Tuesday, January 18, 2011

The Soldier - Rupert Brooke

Rupert Brooke is one of the less bitter of the World War I poets -- his poetry has a certain sorrow to it, but tends to lack the harshness of many of his comrades.  There is certainly a place for harsher war poetry (and I plan to share some of it here) -- one could argue that it is more authentic and meaningful -- but Brooke deserves respect for the beauty of his work as well.  This one -- structured as a sonnet -- conveys a rather wistful patriotism.

The Soldier

If I should die, think only this of me:
That there's some corner of a foreign field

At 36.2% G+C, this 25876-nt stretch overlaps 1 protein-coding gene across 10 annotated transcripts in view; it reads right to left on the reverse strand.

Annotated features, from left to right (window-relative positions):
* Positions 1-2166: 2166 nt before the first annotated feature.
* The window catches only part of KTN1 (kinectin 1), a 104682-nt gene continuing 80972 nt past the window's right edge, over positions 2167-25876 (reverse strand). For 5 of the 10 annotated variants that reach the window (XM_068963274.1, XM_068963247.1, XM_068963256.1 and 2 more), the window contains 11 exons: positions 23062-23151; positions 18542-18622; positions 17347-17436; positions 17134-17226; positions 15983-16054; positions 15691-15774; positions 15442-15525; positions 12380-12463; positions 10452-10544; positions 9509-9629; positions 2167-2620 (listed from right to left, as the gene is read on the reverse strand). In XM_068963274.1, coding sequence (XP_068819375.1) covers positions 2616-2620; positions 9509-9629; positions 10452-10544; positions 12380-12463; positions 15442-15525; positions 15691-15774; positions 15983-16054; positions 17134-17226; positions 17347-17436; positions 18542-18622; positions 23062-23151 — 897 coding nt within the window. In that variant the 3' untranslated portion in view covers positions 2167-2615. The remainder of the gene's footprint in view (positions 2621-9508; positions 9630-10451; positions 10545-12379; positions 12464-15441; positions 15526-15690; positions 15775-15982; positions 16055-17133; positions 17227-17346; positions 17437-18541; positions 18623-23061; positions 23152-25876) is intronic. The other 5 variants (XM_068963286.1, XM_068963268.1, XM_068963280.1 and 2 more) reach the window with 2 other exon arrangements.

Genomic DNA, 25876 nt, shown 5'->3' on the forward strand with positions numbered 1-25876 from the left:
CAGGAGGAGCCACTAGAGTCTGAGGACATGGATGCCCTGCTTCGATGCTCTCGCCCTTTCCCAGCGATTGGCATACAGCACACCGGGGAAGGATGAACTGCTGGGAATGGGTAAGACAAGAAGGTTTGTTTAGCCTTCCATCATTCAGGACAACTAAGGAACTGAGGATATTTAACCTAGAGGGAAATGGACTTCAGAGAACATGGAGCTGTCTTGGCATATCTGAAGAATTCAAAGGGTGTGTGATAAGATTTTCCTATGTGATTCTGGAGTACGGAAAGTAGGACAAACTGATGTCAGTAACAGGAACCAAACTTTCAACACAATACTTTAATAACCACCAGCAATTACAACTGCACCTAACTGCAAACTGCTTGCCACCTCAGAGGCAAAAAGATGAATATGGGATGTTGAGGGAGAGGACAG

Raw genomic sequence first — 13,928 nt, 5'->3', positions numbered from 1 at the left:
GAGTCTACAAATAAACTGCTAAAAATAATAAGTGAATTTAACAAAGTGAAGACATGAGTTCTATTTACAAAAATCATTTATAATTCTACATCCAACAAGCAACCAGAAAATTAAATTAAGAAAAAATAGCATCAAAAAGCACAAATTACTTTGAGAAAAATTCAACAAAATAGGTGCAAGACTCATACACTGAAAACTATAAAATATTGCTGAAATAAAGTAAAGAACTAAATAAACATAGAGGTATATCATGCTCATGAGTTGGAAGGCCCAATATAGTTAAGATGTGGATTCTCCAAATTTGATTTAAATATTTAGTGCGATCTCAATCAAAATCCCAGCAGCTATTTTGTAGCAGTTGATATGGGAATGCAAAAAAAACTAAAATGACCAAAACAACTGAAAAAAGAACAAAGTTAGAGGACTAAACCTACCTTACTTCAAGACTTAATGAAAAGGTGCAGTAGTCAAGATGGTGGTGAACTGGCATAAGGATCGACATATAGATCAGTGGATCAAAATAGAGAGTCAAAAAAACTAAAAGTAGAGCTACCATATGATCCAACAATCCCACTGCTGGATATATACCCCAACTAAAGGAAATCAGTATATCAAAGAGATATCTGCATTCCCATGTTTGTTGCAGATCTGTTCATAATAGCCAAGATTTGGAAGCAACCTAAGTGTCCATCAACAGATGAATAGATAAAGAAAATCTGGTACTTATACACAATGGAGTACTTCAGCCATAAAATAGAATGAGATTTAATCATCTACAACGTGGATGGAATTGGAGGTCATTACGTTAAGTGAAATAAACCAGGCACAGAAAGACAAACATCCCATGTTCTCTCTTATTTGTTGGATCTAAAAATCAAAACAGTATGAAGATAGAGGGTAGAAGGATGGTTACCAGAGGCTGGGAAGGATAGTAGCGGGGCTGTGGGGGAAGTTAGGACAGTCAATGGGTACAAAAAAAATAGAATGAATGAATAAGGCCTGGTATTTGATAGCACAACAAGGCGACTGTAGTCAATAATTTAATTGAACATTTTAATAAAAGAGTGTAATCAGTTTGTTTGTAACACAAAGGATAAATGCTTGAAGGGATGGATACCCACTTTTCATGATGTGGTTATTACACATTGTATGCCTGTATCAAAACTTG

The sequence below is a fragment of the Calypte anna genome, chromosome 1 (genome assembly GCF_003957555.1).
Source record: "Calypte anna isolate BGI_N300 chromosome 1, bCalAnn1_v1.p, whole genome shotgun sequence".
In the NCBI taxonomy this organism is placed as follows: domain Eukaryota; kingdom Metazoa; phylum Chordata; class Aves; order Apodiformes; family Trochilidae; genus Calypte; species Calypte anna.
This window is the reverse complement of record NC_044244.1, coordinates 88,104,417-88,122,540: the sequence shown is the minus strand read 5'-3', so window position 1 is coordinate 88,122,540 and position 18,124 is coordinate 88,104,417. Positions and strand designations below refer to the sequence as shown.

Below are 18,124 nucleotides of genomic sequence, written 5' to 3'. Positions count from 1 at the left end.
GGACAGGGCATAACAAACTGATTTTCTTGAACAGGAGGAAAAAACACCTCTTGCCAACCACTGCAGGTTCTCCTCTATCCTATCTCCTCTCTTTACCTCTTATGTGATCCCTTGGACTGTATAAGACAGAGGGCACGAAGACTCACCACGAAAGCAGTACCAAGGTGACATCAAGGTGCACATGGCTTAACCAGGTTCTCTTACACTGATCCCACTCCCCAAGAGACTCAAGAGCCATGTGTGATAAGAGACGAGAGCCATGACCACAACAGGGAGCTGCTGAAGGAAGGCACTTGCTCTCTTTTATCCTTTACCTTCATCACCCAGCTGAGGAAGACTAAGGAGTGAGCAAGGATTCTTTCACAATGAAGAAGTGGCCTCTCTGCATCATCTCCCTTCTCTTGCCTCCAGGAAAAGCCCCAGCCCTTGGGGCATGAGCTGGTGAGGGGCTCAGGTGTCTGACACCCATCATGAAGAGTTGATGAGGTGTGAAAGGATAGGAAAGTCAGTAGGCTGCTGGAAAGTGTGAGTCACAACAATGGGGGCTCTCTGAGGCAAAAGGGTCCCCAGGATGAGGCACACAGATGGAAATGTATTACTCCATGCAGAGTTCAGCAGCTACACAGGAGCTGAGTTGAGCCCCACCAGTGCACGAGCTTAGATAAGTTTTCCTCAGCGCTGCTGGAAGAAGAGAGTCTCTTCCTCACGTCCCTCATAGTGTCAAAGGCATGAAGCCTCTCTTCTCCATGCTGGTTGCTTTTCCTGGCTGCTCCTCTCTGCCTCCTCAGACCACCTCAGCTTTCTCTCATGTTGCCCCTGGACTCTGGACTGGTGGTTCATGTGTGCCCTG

That is for ever England. There shall be
In that rich earth a richer dust concealed;
A dust whom England bore, shaped, made aware,
Gave, once, her flowers to love, her ways to roam,
A body of England's, breathing English air,
Washed by the rivers, blest by suns of home.

And think, this heart, all evil shed away,
A pulse in the eternal mind, no less
Gives somewhere back the thoughts by England given;
Her sights and sounds; dreams happy as her day;
And laughter, learnt of friends; and gentleness,
In hearts at peace, under an English heaven.

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